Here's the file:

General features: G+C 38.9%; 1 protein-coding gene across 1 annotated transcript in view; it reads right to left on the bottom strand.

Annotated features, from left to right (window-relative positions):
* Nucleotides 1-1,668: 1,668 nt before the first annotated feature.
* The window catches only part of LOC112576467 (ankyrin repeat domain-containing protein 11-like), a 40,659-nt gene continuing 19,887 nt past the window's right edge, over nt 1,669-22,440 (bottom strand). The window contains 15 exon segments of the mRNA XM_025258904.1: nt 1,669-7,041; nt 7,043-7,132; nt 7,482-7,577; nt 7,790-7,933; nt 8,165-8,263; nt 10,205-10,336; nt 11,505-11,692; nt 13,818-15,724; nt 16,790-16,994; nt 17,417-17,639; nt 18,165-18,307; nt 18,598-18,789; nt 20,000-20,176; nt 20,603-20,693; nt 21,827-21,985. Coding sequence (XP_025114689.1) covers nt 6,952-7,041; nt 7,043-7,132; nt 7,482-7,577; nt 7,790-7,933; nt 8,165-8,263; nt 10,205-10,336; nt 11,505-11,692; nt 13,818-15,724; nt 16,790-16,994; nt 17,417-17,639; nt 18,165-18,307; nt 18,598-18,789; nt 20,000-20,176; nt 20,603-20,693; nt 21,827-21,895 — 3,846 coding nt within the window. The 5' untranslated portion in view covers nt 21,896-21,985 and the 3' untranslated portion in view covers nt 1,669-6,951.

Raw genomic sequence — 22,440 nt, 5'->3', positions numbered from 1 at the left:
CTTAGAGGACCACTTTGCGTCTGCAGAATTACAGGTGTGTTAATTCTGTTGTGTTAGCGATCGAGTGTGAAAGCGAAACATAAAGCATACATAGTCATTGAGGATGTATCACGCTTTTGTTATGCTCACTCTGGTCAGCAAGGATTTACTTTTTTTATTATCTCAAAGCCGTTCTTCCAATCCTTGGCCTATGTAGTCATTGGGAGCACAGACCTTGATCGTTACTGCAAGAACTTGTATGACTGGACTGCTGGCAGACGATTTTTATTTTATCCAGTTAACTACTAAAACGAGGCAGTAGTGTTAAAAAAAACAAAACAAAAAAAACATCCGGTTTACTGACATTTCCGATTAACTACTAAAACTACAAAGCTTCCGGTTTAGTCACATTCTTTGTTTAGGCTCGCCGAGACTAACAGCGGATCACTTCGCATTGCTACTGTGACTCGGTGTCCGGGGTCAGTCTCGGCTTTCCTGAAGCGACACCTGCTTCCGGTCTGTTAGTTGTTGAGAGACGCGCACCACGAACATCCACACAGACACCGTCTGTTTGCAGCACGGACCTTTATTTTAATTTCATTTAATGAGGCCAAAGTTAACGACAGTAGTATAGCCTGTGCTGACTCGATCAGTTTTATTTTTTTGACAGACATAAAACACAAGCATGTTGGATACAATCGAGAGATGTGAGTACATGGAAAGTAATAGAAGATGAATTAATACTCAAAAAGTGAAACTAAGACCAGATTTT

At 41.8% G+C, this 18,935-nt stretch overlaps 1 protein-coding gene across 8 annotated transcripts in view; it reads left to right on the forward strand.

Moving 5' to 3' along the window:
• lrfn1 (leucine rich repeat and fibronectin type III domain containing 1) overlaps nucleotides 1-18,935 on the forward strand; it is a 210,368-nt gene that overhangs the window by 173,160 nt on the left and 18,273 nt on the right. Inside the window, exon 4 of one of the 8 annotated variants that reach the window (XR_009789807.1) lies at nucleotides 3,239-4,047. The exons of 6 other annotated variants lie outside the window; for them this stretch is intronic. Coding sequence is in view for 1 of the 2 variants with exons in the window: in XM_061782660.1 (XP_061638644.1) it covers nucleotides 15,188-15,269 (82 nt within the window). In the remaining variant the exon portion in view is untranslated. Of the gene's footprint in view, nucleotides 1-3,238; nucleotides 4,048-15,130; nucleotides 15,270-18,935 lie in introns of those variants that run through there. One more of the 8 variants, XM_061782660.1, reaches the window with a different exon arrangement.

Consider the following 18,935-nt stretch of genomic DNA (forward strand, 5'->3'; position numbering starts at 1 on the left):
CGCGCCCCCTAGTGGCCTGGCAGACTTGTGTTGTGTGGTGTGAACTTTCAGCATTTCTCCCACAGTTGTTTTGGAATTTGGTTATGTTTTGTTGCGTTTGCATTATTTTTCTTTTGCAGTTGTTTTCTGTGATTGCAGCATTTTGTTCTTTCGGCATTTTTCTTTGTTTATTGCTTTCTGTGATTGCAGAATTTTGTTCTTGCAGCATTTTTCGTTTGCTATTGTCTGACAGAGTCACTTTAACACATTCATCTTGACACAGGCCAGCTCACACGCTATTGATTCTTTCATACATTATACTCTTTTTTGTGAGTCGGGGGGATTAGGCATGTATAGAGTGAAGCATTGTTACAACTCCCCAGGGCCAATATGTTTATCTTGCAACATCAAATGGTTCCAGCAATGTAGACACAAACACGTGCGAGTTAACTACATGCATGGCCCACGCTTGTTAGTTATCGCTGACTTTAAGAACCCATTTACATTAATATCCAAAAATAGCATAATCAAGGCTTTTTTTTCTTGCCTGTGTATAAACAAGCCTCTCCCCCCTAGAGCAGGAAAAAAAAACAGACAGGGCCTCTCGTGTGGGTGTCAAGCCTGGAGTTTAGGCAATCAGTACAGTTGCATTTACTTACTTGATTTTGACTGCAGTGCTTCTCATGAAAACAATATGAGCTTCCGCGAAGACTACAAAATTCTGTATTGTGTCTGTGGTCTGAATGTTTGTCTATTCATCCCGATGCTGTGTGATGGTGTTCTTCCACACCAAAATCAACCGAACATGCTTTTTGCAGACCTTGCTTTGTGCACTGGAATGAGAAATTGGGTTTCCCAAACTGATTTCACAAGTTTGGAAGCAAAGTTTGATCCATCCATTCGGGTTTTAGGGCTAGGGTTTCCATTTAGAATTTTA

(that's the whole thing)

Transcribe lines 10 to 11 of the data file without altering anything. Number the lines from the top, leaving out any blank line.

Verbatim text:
Consider the following 18,935-nt stretch of genomic DNA (forward strand, 5'->3'; position numbering starts at 1 on the left):
CGCGCCCCCTAGTGGCCTGGCAGACTTGTGTTGTGTGGTGTGAACTTTCAGCATTTCTCCCACAGTTGTTTTGGAATTTGGTTATGTTTTGTTGCGTTTGCATTATTTTTCTTTTGCAGTTGTTTTCTGTGATTGCAGCATTTTGTTCTTTCGGCATTTTTCTTTGTTTATTGCTTTCTGTGATTGCAGAATTTTGTTCTTGCAGCATTTTTCGTTTGCTATTGTCTGACAGAGTCACTTTAACACATTCATCTTGACACAGGCCAGCTCACACGCTATTGATTCTTTCATACATTATACTCTTTTTTGTGAGTCGGGGGGATTAGGCATGTATAGAGTGAAGCATTGTTACAACTCCCCAGGGCCAATATGTTTATCTTGCAACATCAAATGGTTCCAGCAATGTAGACACAAACACGTGCGAGTTAACTACATGCATGGCCCACGCTTGTTAGTTATCGCTGACTTTAAGAACCCATTTACATTAATATCCAAAAATAGCATAATCAAGGCTTTTTTTTCTTGCCTGTGTATAAACAAGCCTCTCCCCCCTAGAGCAGGAAAAAAAAACAGACAGGGCCTCTCGTGTGGGTGTCAAGCCTGGAGTTTAGGCAATCAGTACAGTTGCATTTACTTACTTGATTTTGACTGCAGTGCTTCTCATGAAAACAATATGAGCTTCCGCGAAGACTACAAAATTCTGTATTGTGTCTGTGGTCTGAATGTTTGTCTATTCATCCCGATGCTGTGTGATGGTGTTCTTCCACACCAAAATCAACCGAACATGCTTTTTGCAGACCTTGCTTTGTGCACTGGAATGAGAAATTGGGTTTCCCAAACTGATTTCACAAGTTTGGAAGCAAAGTTTGATCCATCCATTCGGGTTTTAGGGCTAGGGTTTCCATTTAGAATTTTA